At a meeting of the North Staffordshire Miners’ Federation at the Miners’ Hall, Moorland Road, Burslem, on the 10th of August 1942, Dr Barnett Stross presented fresh news to the union executive with a view to securing a greater depth of commitment from Britain’s coal-mining communities:
“Some few weeks ago there was an Exhibition in the Hanley Art Gallery under the auspices of the Czecho-Slovak – British Friendship Club to commemorate Seven Years of Czecho-Slovak – Soviet Friendship. It was my privilege to thank the speakers which included the Lord Mayor of Stoke, Mr Shiborin, second Secretary to the Soviet Embassy, and Mr Mayer representative of the Czech Government, and to mention the destruction of the mining village of Lidice.
“I reminded the audience that the Nazis had put to death all the men, that the women were herded into concentration camps, and that the children had been taken away to be educated so as to learn to support the Nazis. The Ghost of the murderer Heydrich needed appeasement and the name of this village must be completely forgotten and no relic of it left standing.
I declared at that Meeting what the Nazis had planned should never come to pass, and I would call other Civic Leaders of other Towns and Cities to support this, and I was sure that the Miners of Great Britain would act in this matter as they acted in the past and would declare their intention to help the innocent victims of this abominable outrage.
The Miners would say to the world at large and to the Nazis in particular, that their comrades of Lidice would never be forgotten, that the widows and orphans would be rescued, and that the village itself would be rebuilt as a lasting monument that this crime against humanity should never succeed.
“A report of this appeared in the Local Press and a discussion occurred among the members of the Czechoslovak State Council in London. Dr Beneš himself is very anxious to see the next step and would gladly come to Stoke-on-Trent and speak on this subject. He considers that such action would be of practical assistance to the Free Nations in their struggle against the Axis powers. Repeated broadcasts would give encouragement to the Czech people and to all who live under the Nazi heel.
“It must never be forgotten that centres of resistance exist everywhere in Europe and that the men who struggle in the underground movement need all the help we can give them. Such a pronouncement as this will give this help and men who are prepared to die will know that we shall never forsake their wives and children.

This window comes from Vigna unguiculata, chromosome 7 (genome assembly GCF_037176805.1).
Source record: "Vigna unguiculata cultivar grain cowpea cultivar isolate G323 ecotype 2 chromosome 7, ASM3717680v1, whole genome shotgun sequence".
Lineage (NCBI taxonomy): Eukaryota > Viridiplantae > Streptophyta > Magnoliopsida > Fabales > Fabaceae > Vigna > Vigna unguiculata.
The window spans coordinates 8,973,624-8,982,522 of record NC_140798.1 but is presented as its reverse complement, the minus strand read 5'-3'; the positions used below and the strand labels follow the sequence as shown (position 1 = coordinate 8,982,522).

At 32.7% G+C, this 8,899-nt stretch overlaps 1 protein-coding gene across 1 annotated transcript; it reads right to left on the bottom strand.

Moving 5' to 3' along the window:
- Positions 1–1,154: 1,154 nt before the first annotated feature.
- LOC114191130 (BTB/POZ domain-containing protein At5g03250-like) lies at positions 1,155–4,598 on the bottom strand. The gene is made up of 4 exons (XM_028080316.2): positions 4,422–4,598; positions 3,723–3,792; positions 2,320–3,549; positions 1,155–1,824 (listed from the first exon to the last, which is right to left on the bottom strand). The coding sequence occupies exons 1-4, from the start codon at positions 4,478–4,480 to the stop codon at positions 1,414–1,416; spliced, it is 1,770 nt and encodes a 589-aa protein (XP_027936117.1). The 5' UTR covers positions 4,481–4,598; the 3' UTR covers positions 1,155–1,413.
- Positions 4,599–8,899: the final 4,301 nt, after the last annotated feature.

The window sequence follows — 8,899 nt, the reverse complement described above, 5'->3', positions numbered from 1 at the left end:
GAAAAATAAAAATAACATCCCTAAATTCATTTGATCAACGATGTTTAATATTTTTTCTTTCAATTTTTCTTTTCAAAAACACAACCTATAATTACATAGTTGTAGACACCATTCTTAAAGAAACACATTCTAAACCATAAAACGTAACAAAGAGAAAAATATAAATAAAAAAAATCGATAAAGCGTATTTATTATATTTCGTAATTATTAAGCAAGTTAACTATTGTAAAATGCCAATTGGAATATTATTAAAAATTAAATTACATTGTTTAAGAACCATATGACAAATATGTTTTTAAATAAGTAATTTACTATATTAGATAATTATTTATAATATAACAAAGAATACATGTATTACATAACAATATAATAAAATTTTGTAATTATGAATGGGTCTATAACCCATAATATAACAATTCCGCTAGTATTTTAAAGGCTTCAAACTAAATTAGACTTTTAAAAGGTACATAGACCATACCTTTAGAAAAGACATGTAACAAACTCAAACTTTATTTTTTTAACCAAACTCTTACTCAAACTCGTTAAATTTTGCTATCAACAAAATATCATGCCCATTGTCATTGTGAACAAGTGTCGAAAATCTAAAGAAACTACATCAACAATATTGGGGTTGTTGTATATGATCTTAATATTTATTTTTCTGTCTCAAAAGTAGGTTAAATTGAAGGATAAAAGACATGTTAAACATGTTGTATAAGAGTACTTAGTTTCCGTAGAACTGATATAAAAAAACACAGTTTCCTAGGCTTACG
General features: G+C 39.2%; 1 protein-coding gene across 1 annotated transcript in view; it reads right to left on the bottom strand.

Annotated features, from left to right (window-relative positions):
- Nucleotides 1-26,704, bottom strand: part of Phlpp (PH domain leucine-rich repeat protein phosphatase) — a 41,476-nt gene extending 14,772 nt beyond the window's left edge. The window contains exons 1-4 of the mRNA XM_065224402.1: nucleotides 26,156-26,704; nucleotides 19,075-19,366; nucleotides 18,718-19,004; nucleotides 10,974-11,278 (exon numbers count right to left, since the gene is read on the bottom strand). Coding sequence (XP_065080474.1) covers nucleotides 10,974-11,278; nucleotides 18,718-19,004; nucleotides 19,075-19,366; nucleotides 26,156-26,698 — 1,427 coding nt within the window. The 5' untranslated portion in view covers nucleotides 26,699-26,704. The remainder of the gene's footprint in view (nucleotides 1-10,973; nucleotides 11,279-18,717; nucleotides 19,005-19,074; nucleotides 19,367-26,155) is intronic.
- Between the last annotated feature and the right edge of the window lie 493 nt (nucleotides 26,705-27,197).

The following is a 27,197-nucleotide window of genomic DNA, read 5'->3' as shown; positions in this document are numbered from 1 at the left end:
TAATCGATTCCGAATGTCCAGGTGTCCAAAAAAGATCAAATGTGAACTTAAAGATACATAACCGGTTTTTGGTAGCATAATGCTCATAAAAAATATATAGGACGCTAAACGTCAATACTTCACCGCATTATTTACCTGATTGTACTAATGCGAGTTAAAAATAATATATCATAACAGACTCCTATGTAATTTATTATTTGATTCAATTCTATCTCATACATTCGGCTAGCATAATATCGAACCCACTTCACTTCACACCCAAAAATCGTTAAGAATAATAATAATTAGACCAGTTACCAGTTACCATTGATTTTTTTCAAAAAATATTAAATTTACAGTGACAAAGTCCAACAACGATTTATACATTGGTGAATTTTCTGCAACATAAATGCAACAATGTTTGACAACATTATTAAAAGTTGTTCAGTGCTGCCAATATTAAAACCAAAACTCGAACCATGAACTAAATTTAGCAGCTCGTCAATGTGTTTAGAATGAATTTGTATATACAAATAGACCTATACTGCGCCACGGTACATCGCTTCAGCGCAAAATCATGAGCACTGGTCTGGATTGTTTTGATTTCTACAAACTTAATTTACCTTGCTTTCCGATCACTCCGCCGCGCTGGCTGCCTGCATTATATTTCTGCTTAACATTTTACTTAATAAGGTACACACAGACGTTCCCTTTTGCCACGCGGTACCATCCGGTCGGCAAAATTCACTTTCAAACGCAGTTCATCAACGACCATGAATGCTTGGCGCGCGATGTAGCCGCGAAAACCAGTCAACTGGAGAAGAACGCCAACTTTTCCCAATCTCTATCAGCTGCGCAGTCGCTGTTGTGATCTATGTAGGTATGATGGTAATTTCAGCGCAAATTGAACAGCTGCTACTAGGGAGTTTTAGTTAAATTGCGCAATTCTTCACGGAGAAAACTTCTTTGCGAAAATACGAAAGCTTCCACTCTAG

“There are other reasons why the Miners of Great Britain should take this step. The history of their opposition to fascism and oppression needs no advertisement but compels them to be in the van when a fresh blow is struck against the foe. By their action, the miners declare their International solidarity to all their comrades and to all men who are prepared to fight for freedom. The Miners’ lamp dispels the shadows on the coal face. It can also send a ray of light across Europe to those who struggle in darkness.
“It is therefore proposed that the Miners of North Staffordshire, and through them the Miners of Great Britain, shall take the lead in establishing a fund earmarked for:
The rebuilding of Lidice.
The rescue of the widows and orphans of those who were murdered.
A committee of Architects and other experts shall be created to draw the plans of a village which shall be a model to the world at large of what a mining village should be. These plans will be available to all and should leave their mark not only on rebuilt Lidice but everywhere else.”
Dr Stross informed the Executive Board that a rally had been fixed for September 6th at the Victoria Hall, Hanley, and confirmed the attendance of Dr Edvard Beneš and other Czech Ministers, together with the Mineworkers’ Federation of Great Britain’s President and Secretary, Messrs Will Lawther and Ebby Edwards, respectively. His moving appeal for the rebuilding of Lidice captured the hearts and minds of the miners and the other attendees. He praised and encouraged the miners, saying that the appeal, the first in the country, was being taken up by all sections of society.
Considering events, he requested the miners emulate their earlier efforts for the workers of Spain and Russia. When he had finished, the executive warmly thanked Dr Stross for his address and decided that his suggestions be recommended to the area branches.